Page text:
Carbon nanotubes in interconnects

In nanotechnology, carbon nanotube interconnects refer to the proposed use of carbon nanotubes in the interconnects between the elements of an integrated circuit. Carbon nanotubes can be thought of as single atomic layer graphite sheets rolled up to form seamless cylinders. Depending on the direction on which they are rolled, CNTs can be metallic. Metallic carbon nanotubes have been identified as a possible interconnect material for the future technology generations and to replace copper interconnects. Electron transport can go over long nanotube lengths, 1 μm, enabling CNTs to carry high currents with no heating due to nearly one dimensional electronic structure. Despite the current saturation in CNTs at high fields, the mitigation of such effects is possible due to encapsulated nanowires. Carbon nanotubes for interconnects application in Integrated chips have been studied since 2001, however the attractive performances of individual tubes are difficult to reach when they are assembled in large bundles necessary to make real via or lines in integrated chips.

Two proposed approaches to overcome the to date limitations are either to make tiny local connections that will be needed in future advanced chips or to make carbon metal composite structure that will be compatible with existing microelectronic processes. Hybrid interconnects that employ CNT vias in tandem with copper interconnects may offer advantages in reliability and thermal-management. In 2016, the European Union has funded a four million euro project over three years to evaluate manufacturability and performance of composite interconnects employing both CNT and copper interconnects; the project named CONNECT involves the joint efforts of seven European research and industry partners on fabrication techniques and processes to enable reliable Carbon NanoTubes for on-chip interconnects in ULSI microchip production. While smaller dimensions mean better performance for transistors thanks to the decrease of intrinsic transistor gate delay, the situation is quite the opposite for interconnects.

Smaller cross-section areas of interconnect would only lead to performance degradation such as increased interconnect resistance and power consumption. Since the 1990s the circuit performance is no longer limited by the transistors, thus interconnects have become a key issue and are as important as the transistors in determining chip performance; as technology scaling continues, the problem of interconnect performance degradation will only become more significant. Local interconnects that are on the lower levels of the interconnect stack connecting nearby logic gates are aggressively scaled down at each generation to follow the miniaturization of transistors and thus are susceptible to performance degradation. On the local level where interconnects are most densely packed, have pitch sizes close to the minimum feature size, we will need new interconnect materials that suffer much less from sizing effects than copper. Thanks to the measured properties of individual carbon nanotubes, such material has been proposed as future material for interconnects.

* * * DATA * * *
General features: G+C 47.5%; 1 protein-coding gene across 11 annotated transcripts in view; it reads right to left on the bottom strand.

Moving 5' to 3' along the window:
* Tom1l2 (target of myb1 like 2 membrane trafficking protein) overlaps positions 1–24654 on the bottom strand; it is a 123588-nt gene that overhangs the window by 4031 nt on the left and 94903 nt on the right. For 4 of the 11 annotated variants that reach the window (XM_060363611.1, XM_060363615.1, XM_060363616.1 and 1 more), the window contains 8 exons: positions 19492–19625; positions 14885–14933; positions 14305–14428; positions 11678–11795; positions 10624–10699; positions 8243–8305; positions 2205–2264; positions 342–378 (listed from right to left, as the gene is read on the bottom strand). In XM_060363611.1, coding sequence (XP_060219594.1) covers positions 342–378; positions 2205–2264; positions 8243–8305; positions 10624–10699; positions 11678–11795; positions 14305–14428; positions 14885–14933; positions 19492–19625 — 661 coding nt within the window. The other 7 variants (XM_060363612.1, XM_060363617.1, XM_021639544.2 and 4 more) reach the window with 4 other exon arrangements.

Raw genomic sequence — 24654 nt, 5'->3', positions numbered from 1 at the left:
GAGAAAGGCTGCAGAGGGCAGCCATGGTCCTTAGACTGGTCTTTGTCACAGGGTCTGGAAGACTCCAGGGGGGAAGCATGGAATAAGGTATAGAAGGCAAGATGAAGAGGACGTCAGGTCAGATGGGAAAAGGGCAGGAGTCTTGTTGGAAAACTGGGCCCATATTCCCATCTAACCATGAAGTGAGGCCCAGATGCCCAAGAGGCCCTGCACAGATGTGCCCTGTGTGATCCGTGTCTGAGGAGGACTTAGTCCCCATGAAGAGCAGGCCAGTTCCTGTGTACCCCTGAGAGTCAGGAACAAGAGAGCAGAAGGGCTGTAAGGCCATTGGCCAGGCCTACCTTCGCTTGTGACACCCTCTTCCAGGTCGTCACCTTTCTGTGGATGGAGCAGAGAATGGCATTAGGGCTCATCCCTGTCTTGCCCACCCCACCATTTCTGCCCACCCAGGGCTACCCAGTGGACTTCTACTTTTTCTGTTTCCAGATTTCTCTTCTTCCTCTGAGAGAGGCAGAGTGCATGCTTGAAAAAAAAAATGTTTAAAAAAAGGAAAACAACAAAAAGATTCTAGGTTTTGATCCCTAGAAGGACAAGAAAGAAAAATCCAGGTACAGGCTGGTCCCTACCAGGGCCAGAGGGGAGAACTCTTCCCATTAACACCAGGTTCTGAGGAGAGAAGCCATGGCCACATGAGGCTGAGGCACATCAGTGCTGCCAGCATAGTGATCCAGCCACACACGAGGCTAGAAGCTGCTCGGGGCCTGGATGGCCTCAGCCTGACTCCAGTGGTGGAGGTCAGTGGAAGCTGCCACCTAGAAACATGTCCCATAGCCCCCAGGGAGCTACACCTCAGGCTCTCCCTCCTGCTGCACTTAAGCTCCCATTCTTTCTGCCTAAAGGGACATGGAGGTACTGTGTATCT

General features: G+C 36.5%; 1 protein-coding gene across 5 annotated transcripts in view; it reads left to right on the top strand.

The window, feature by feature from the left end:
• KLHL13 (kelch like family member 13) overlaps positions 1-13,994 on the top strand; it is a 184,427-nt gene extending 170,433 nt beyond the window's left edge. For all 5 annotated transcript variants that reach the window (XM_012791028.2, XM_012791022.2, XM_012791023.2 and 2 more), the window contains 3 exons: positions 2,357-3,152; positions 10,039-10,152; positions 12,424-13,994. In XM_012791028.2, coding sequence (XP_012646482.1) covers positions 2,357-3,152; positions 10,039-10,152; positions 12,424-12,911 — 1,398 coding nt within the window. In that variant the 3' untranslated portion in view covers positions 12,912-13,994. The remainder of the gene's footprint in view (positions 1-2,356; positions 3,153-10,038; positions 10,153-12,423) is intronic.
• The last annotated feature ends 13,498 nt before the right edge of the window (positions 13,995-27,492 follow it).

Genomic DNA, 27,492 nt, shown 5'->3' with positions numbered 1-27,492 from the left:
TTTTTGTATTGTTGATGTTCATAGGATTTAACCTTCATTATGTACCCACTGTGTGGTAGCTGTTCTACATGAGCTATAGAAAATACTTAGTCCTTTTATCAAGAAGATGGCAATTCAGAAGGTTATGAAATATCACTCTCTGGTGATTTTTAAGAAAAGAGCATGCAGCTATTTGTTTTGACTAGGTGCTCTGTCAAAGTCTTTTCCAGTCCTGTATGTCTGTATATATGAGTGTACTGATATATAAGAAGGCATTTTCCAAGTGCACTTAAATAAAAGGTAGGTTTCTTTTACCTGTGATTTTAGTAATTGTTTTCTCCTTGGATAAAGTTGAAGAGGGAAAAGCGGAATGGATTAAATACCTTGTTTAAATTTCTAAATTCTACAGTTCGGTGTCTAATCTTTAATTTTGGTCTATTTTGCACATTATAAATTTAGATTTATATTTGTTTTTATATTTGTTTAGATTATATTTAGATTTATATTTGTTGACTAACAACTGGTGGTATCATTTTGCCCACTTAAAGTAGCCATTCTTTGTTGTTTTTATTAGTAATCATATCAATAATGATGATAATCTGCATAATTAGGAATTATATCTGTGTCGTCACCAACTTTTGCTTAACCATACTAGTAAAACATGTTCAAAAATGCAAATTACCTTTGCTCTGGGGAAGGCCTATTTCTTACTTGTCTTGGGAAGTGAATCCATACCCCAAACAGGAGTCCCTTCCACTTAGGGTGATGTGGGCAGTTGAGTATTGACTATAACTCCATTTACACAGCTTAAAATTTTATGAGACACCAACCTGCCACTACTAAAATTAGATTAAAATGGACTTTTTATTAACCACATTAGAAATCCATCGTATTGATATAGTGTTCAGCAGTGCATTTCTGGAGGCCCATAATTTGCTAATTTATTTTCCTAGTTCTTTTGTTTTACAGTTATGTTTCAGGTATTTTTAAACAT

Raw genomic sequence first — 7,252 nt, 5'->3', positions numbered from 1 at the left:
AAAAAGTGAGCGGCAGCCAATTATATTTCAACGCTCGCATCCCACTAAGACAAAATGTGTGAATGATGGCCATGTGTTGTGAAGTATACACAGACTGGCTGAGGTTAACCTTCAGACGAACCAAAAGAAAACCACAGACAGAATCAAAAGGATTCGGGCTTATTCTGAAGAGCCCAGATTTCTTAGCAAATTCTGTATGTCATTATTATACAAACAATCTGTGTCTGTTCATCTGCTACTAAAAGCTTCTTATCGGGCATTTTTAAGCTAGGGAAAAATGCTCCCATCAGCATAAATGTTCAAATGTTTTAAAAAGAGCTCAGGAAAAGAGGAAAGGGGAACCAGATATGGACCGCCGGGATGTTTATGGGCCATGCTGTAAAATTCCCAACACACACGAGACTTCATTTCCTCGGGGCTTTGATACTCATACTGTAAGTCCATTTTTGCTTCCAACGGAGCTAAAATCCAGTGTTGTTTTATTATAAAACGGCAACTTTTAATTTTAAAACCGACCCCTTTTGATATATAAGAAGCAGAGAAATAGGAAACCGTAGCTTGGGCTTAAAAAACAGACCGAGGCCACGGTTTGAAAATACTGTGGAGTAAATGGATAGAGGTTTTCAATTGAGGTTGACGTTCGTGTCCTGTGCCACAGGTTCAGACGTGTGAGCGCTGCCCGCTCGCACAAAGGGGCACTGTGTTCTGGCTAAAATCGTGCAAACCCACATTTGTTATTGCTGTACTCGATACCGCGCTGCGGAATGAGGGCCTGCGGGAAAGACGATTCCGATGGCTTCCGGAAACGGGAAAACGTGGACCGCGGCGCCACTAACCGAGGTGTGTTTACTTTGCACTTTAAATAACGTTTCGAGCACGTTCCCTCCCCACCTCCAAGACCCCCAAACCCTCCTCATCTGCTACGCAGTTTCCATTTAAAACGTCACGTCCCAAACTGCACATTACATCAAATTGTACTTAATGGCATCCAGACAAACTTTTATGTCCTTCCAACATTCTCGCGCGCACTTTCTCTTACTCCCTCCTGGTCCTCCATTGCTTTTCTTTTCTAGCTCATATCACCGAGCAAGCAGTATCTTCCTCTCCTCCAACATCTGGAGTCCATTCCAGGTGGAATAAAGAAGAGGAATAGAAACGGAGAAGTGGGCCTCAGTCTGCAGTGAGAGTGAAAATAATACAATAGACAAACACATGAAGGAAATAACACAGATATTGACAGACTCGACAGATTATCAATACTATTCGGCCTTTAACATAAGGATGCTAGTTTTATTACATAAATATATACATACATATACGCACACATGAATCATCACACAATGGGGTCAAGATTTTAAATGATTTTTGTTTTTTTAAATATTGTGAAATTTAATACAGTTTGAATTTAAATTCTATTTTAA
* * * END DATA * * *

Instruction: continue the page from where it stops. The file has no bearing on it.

Their current carrying capabilities are high around 109 Acm−2 and they exhibit a ballistic length up to micrometers. However, due to the strong electron-phonon interaction in single-walled CNTs, it has been discovered that electronic current undergoes saturation at the voltage bias beyond 0.2 V. CNTs with few nm in diameter are robust compared with metallic nanowires of similar diameter and demonstrate conducting properties superior as compared with copper. To make a connection, CNTs have to be paralleled in order to lower the resistance; the resistance R of one single-walled carbon nanotubes can be expressed by R = R c + R q Where R c is an extrinsic contact resistance, R q is the quantum resistance which comes from the connection of one dimensional material to a three dimensional metal, L is the CNT length and L m f p is the mean free path of the electron. If N tubes are paralleled, this resistance is divided by N thus one of the technological challenge is to maximize N in a given area. If L is small as compared with Lmfp, the case for small vias, the technological parameters to optimize are the contact resistance and the tube density.

Initial works have been focused on CNT vias connecting two metallic lines. Low temperature chemical vapor deposition growth of CNT on titanium nitride catalysed by cobalt particles has been optimized by the Fujitsu group; the catalyst particles obtained by laser ablation of a cobalt target sorted by size allow to grow a CNT density around 1012 CNT cm−2 using a multistep process using plasma and catalyst particles around 4 nm. In spite of these efforts, the electrical resistance of such via is 34 Ω _for a 160 nm diameter. Performances are close to tungsten plugs thus at least one order of magnitude higher than copper. For 60 nm via, a ballistic length of 80 nm has been determined. For processing lines, CNT technology is more difficult because dense forests of CNTs grow perpendicularly to the substrate, where they are known as vertically aligned carbon nanotube arrays. Only few reports on horizontal lines have been published and rely on th